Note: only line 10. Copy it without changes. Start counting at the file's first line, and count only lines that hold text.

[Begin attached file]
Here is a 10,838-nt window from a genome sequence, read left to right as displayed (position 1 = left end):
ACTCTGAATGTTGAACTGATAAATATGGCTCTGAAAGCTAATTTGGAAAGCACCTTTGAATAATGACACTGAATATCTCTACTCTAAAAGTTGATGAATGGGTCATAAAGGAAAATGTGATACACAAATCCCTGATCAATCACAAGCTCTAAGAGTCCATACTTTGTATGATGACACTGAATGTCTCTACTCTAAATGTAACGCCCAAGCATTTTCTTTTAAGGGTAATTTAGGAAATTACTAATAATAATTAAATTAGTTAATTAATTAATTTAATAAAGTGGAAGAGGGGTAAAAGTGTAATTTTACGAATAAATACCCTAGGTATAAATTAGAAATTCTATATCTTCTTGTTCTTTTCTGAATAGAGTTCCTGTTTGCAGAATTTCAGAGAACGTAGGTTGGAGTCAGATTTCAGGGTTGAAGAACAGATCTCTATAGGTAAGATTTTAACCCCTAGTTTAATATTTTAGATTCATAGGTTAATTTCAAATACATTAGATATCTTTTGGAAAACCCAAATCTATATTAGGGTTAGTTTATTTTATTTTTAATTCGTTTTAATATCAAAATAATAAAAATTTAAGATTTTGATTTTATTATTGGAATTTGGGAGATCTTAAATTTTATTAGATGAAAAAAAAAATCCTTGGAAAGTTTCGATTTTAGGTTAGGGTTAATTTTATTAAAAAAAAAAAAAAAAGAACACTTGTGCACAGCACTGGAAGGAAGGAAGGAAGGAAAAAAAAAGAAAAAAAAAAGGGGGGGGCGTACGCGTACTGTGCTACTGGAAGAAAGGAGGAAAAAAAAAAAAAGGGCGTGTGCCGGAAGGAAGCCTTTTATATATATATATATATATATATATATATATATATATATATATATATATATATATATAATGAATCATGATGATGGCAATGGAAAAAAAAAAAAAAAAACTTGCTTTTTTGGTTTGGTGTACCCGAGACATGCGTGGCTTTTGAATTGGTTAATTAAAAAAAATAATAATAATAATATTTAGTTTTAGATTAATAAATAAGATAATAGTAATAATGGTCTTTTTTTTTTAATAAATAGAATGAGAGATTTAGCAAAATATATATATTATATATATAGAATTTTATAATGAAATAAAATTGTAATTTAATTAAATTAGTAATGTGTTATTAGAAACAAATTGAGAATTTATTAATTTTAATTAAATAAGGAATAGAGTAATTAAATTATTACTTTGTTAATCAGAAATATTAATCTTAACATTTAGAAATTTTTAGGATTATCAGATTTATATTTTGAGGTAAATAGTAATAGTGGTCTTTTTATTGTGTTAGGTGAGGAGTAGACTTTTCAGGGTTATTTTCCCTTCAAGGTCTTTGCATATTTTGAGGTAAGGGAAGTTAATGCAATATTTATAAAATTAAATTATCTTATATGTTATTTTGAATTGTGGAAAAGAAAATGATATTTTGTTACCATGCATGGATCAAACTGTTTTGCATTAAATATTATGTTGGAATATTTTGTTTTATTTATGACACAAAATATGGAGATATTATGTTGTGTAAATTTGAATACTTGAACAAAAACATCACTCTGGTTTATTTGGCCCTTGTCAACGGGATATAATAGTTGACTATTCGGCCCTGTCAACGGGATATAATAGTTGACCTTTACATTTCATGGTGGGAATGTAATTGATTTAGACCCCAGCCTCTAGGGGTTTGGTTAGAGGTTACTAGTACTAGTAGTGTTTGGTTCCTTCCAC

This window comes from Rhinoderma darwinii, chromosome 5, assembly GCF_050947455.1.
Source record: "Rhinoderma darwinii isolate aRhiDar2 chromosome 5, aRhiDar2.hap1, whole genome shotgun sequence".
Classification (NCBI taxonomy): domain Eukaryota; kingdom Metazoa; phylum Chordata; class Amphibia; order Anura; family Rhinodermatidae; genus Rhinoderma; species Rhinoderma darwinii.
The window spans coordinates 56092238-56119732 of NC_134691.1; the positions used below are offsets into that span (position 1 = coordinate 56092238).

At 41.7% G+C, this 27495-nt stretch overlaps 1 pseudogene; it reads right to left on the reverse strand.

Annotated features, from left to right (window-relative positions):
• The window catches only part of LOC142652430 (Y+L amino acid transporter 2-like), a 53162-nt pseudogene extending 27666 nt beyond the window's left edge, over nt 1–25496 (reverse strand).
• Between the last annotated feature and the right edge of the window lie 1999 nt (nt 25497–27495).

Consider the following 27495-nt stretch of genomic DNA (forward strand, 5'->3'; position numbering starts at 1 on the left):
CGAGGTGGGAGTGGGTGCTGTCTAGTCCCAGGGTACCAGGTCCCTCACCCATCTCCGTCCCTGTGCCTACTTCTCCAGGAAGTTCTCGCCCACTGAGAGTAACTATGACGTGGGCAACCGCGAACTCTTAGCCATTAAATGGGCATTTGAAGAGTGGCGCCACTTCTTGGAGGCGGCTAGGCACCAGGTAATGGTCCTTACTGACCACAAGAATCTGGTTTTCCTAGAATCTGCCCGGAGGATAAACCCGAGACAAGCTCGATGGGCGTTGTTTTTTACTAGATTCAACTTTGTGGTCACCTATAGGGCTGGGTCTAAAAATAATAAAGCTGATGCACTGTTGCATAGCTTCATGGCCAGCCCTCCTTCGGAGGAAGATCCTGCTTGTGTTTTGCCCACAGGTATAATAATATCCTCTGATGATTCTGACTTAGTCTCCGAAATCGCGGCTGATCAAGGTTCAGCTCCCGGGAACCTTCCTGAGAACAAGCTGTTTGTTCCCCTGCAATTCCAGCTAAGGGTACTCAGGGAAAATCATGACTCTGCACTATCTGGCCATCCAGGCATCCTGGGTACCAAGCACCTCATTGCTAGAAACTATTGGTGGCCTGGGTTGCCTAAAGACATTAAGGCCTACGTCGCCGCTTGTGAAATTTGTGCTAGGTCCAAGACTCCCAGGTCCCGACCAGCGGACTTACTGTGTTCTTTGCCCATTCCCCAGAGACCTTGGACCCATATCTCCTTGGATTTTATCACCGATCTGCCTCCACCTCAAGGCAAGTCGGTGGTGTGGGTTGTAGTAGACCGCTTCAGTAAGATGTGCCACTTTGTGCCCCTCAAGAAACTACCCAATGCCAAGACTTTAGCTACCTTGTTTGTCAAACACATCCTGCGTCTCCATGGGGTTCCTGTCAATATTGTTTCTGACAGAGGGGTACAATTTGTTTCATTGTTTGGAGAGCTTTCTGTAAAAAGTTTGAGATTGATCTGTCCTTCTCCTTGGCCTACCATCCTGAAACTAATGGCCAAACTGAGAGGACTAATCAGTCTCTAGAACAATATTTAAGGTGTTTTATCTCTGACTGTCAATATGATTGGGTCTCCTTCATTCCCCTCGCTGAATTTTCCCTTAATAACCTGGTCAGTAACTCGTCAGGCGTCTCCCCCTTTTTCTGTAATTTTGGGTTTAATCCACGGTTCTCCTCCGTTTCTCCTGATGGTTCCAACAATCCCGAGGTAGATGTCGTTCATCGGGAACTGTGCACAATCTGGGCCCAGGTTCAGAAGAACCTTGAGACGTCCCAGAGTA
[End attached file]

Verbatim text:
• Between the last annotated feature and the right edge of the window lie 1999 nt (nt 25497–27495).